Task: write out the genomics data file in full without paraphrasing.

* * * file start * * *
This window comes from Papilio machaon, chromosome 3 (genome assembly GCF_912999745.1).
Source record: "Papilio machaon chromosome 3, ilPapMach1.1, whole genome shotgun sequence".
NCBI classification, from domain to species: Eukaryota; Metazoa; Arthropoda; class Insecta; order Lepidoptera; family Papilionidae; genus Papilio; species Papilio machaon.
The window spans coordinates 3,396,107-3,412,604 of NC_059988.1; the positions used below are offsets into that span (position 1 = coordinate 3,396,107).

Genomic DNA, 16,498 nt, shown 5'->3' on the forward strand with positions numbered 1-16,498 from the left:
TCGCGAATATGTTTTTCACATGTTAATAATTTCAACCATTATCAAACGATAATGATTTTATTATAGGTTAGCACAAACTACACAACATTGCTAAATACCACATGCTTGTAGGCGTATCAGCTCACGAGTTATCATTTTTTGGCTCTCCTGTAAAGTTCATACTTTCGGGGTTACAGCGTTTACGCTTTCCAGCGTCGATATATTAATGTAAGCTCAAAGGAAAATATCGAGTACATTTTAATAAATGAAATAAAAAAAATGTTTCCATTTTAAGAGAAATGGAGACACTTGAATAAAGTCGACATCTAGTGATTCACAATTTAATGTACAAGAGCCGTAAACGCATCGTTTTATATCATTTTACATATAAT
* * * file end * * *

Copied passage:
This window comes from Papilio machaon, chromosome 3 (genome assembly GCF_912999745.1).
Source record: "Papilio machaon chromosome 3, ilPapMach1.1, whole genome shotgun sequence".
NCBI classification, from domain to species: Eukaryota; Metazoa; Arthropoda; class Insecta; order Lepidoptera; family Papilionidae; genus Papilio; species Papilio machaon.
The window spans coordinates 3,396,107-3,412,604 of NC_059988.1; the positions used below are offsets into that span (position 1 = coordinate 3,396,107).

Genomic DNA, 16,498 nt, shown 5'->3' on the forward strand with positions numbered 1-16,498 from the left:
TCGCGAATATGTTTTTCACATGTTAATAATTTCAACCATTATCAAACGATAATGATTTTATTATAGGTTAGCACAAACTACACAACATTGCTAAATACCACATGCTTGTAGGCGTATCAGCTCACGAGTTATCATTTTTTGGCTCTCCTGTAAAGTTCATACTTTCGGGGTTACAGCGTTTACGCTTTCCAGCGTCGATATATTAATGTAAGCTCAAAGGAAAATATCGAGTACATTTTAATAAATGAAATAAAAAAAATGTTTCCATTTTAAGAGAAATGGAGACACTTGAATAAAGTCGACATCTAGTGATTCACAATTTAATGTACAAGAGCCGTAAACGCATCGTTTTATATCATTTTACATATAAT